Here at the U of M there was public outrage in early 2012 when the news broke that President Bruininks handed out millions of dollars in "transitional" compensation and golden parachutes to departing senior administrators.  The response of the administration included the release of the October 2012 Report on Cost Definition.  President Kaler declares that the amount spent on "administrative oversight" is limited to 11% ($208,545,279) of the total compensation paid to all University employees ($1.9 billion).  See p. 17 at line 13 (f), (g) and (h) of the Report.  But "administrative oversight" is only part of the total cost of administration disclosed in the Report.  See On The Cost of Administration Part III.
Beyond the question of how much the administration spends on itself there is the question of how it is otherwise using the financial resources entrusted to the University by the legislature and by individual and corporate donors.  In December 2011 Chris Cramer, chair of the Faculty Consultative Committee, observed:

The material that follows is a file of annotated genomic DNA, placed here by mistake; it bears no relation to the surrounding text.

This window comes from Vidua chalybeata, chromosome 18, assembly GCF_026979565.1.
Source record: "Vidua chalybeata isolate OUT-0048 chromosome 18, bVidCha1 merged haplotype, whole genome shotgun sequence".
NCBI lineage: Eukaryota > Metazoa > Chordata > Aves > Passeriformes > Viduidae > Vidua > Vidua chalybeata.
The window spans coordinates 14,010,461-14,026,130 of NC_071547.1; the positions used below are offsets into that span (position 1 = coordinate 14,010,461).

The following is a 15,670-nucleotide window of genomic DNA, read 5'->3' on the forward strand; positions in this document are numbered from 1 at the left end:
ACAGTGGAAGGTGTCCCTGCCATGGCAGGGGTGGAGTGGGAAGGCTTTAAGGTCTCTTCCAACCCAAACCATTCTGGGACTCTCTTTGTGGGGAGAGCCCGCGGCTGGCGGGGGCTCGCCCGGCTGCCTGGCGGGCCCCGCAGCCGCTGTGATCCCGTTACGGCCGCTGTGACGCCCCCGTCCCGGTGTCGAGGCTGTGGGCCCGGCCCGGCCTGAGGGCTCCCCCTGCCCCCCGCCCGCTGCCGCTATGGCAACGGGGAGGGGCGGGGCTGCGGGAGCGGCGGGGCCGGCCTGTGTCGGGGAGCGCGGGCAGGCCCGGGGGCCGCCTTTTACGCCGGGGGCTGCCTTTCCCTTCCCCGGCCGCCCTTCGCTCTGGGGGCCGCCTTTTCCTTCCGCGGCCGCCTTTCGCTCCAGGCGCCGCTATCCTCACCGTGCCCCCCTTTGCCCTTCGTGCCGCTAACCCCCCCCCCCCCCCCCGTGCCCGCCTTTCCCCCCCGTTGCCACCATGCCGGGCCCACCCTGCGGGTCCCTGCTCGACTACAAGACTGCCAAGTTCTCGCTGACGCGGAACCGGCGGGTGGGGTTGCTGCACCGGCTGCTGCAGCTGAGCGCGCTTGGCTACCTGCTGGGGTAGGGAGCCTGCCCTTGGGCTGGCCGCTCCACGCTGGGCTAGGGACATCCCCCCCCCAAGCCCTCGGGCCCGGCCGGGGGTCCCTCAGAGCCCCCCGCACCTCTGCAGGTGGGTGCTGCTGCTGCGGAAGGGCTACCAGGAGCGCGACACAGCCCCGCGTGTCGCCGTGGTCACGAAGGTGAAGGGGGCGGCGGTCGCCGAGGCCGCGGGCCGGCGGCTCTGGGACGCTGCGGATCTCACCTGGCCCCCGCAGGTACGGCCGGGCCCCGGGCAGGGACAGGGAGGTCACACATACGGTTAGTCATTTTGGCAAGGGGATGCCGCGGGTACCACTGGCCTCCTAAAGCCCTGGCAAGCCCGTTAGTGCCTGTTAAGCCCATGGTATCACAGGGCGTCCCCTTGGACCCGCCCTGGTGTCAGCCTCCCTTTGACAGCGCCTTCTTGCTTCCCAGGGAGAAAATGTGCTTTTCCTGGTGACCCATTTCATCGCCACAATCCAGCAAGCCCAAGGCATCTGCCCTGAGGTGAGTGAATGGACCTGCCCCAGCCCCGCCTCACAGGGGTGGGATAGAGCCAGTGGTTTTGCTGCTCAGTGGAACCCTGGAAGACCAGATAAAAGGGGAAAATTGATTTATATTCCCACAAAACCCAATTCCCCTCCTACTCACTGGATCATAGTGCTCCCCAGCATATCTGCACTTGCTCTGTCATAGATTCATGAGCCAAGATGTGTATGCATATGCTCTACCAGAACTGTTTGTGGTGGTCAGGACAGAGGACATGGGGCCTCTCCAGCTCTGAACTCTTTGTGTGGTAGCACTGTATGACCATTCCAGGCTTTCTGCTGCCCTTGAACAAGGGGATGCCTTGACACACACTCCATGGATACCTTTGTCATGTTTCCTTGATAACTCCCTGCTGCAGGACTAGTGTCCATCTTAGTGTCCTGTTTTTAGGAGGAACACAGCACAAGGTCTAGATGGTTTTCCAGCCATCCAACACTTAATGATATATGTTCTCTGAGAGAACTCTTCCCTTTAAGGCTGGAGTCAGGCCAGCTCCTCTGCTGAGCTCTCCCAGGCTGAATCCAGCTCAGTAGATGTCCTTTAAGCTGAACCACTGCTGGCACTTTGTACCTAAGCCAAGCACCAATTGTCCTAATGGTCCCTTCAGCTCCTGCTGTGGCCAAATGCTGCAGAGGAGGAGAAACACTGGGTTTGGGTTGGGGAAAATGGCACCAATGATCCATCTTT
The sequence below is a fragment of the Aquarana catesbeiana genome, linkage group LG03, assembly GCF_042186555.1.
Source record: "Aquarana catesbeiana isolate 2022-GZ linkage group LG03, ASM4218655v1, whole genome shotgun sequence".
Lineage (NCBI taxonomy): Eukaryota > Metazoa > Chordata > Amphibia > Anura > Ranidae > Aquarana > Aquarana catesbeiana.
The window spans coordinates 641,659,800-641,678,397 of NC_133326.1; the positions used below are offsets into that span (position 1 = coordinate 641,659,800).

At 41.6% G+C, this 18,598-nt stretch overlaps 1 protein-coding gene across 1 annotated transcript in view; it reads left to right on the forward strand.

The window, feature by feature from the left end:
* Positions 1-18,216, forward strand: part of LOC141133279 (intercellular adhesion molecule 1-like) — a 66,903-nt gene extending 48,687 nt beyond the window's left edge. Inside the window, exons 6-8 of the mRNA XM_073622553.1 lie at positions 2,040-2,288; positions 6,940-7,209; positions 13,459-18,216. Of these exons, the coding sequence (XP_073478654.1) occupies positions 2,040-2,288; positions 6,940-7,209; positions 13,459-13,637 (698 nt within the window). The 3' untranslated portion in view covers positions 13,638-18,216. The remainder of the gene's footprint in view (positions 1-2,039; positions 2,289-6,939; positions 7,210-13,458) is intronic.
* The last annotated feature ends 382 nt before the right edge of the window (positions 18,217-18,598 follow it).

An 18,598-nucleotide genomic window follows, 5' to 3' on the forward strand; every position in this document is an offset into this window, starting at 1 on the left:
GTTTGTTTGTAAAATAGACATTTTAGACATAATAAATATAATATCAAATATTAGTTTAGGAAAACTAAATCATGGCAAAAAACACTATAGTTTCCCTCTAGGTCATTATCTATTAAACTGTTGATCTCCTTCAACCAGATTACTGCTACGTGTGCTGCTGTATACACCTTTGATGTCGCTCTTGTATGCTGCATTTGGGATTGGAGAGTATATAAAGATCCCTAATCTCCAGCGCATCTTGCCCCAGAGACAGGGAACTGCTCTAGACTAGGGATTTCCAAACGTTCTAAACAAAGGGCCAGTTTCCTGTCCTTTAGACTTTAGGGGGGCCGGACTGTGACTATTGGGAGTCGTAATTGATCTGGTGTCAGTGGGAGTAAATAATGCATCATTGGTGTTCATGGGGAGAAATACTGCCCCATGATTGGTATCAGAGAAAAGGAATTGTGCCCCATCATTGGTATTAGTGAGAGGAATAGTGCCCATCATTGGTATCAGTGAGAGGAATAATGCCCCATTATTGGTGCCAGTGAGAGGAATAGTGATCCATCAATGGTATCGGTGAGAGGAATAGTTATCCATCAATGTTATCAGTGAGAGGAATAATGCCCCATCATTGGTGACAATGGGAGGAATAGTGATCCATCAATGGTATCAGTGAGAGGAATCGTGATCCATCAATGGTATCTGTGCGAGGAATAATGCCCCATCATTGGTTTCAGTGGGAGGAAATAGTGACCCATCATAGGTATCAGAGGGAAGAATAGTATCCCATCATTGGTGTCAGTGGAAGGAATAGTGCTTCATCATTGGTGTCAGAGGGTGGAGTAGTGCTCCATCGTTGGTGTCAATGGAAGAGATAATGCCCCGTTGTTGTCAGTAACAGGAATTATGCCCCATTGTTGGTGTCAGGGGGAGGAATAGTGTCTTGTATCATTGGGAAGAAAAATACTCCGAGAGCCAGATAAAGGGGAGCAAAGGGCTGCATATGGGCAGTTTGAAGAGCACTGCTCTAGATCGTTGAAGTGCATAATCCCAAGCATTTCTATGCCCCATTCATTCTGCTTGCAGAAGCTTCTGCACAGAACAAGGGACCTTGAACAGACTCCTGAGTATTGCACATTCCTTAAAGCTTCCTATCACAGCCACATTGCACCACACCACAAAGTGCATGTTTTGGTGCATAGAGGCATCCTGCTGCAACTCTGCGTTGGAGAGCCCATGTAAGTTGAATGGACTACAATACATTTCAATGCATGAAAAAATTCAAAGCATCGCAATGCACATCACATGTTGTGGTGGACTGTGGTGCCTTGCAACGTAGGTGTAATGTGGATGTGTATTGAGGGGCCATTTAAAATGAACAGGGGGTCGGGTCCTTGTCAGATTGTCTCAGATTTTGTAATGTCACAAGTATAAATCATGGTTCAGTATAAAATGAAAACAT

The broader problem is that the vision should be that this is a university where the best courses are taught, but it is moving to teaching courses that instead make the most money.
See section 1 of The Rest of the Story (emphasis added).
In a January 11, 2013 Star Tribune letter Leslie Everett, the coordinator of the Water Resources Center at the U of M, noted:
Part of the administrative problem at the University of Minnesota has been poorly analyzed and off-mission grasps at cash. . . .  The sacrifice of an essential research and teaching site at Rosemount for gravel mining was cited in recent Wall Street Journal and Star Tribune articles.  
[President] Kaler could bring an end to these disastrous forays by publicly recognizing that not even the university can turn gravel into gold nor transform exurban development into a model of sustainability. 
The academic home of Norman Borlaug should recognize that its value is in research and education to improve food supply, energy, the environment and health, and that attempting to trade away any of these missions for short-term cash will diminish the university.  
See The MoreU Park Fiasco (emphasis added).  See also section 3 of The Rest of the Story.
The voices of such well-qualified professors are seldom heard by those in authority.  The Regents are part-time volunteers.  They rely on the senior administrators to sift through the enormous volumes of information about the University, so they see only the information selected by the administrators.  See section 2 of Going To Market Part II